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Key Number: HS 29047
Site Name: Old St. Stephen's College
Other Names:
Site Type: 0307 - Educational: College or University
1610 - Religious: Seminary

Location

ATS Legal Description:
Twp Rge Mer
52 24 4


Address: 8820 - 112 Street
Number: 20
Street: 112
Avenue: 88
Other:
Town: Edmonton
Near Town:

Media

Type Number Date View
Digital scan of Negative
Digital scan of Negative
Digital scan of Negative
Digital scan of Negative
Digital scan of Negative
Digital scan of Negative
Digital scan of Negative
Digital scan of Negative
Digital scan of Negative
70-R30L-06-M
71-R0001-29
71-R0001-30
71-R0001-31
71-R0001-32
71-R0001-33
71-R0001-34
71-R0001-35
71-R0001-36

1971/01/01
1971/01/01
1971/01/01
1971/01/01
1971/01/01
1971/01/01
1971/01/01
1971/01/01
Main entrance
SW
SW
NW
NW
Cornerstone, NE
Turrets, E side
E side
E side

Architectural

Style: Gothic Revival
Plan Shape: T
Storeys: Storeys: 4 or more
Foundation:
Superstructure: Brick
Superstructure Cover:
Roof Structure: Gable-Flat
Roof Cover:
Exterior Codes: Wall Design and Detail: Crenellated Parapet
Dormer Type: Hip
Exterior: Collegiate Gothic style.
Twin octagonal turrets; crenellated parapets; dormer windows. The building has 5 storeys.
Gable roof over center block, flat roof over wings, crenallated parapet, two central octagonal towers at entry, mullioned windows, quoins at entry.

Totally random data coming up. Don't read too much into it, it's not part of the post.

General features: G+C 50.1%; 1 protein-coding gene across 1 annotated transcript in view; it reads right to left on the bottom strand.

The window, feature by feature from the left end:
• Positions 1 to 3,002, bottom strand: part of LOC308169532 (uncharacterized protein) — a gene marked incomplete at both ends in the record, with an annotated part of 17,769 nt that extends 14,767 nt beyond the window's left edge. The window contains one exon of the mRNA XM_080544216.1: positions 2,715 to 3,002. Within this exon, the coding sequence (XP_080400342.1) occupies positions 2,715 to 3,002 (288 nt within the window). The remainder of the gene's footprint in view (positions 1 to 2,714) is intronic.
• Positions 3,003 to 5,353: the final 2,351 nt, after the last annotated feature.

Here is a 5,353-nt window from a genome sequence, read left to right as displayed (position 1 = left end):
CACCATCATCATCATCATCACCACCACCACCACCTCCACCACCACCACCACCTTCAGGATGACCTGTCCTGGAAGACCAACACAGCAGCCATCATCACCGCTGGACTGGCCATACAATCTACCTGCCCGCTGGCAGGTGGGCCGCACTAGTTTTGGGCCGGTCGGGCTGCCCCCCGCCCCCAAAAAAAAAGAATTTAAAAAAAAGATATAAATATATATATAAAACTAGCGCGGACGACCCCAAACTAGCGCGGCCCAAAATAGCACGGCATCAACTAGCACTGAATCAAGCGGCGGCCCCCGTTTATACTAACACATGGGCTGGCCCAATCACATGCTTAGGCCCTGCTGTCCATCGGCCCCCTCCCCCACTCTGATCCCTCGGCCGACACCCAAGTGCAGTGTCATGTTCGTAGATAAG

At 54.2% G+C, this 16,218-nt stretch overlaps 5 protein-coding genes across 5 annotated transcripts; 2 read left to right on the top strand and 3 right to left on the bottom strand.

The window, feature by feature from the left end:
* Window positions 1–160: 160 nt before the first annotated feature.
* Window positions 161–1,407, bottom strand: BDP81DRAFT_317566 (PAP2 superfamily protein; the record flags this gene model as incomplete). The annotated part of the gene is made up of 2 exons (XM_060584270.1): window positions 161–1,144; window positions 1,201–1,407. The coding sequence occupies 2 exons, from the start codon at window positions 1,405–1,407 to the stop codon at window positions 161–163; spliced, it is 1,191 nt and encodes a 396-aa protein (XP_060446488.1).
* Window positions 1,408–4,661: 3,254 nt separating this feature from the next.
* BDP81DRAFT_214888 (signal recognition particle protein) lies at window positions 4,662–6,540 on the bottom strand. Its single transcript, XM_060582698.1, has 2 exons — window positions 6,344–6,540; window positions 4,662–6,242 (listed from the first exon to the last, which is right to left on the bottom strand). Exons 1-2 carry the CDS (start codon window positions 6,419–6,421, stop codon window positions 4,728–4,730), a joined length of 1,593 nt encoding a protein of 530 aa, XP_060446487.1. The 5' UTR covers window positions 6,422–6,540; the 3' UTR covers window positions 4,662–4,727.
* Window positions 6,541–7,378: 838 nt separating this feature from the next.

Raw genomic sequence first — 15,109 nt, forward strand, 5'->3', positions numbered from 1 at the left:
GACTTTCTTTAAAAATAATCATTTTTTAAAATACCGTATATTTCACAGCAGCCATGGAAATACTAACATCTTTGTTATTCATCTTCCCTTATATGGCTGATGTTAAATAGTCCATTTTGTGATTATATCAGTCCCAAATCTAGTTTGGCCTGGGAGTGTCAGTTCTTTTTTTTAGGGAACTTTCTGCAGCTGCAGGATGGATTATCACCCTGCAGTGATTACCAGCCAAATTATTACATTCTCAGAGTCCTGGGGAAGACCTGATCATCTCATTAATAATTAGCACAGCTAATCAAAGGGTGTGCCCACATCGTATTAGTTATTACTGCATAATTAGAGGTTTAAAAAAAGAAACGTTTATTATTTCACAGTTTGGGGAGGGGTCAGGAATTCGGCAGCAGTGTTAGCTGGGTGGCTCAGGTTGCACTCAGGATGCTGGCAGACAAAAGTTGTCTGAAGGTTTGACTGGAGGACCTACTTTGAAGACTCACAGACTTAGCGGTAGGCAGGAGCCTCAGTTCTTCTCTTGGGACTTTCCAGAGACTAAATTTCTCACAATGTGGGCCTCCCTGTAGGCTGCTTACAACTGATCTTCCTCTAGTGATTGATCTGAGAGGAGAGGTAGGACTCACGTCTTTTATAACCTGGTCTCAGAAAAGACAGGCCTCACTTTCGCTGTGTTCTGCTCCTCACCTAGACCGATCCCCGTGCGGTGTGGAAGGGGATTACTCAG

Interior: Stained glass windows.
Environment: Neighbourhood: University of Alberta Part of the land assembled for the University by the department of Education - river lot 5 cost $150,000 in 1907 - a portion leased to Methodists for 99 years.
Condition: Good (1997).
Alterations:

Historical

Construction: Construction Date:
N/A
N/A
Construction Started
Construction Ended


1910/01/01
1911/01/01
Usage: Usage Date:
Alberta Historical Resources Division
Methodist Theological College
Convalescent Hospital
Leased to the Childrens Development Centre
Vacant

1911/01/01
1920/01/01
1972/01/01
1975/01/01
Owner: Owner Date:
United Church
Methodist Church
Government of Alberta

1911/01/01
1977/01/01
Architect: Magoon & Macdonald
Builder: N/A
Craftsman: N/A
History: Old St Stephen's College was opened on January 2, 1911 under the name Alberta College South. This was the first building occupied on campus.
The college amalgamated with Robertson College of the Presbyterian Church, and was renamed St. Stephen's College in 1927. In 1912, 2 storeys were added to the west wing. In 1917-1920 it was used as convalescent hospital in World War I when a fire escape was added. In 1935 a preserved chapel was added on the main floor. In the 1950's some renovations where carried out. In 1972 it was leased to the Children’s Development Centre. Then in 1975 it became vacant until taken over by Alberta Culture.
* * * * *
Through 1930's 1940's south wing served as Nurses Residence. This building served as the foundation of the University of Alberta.
* * *
OLD ST. STEPHEN'S COLLEGE (1911) First University Building
It is said that William Aberhart was born as a disciple of Social Credit within the hallowed halls of Old St. Stephen's College. The future premier of Alberta was in his room at the college in 1932, where he was staying while marking examination papers. Aberhart's ear was bent by fellow teacher Charles Scarborough, who insisted Aberhart read a book on the meaning of Social Credit. The book, Employment or War, by Maurice Colbourne, was a popularized version of the theories of Major Clifford H. Douglas, a Scottish engineer.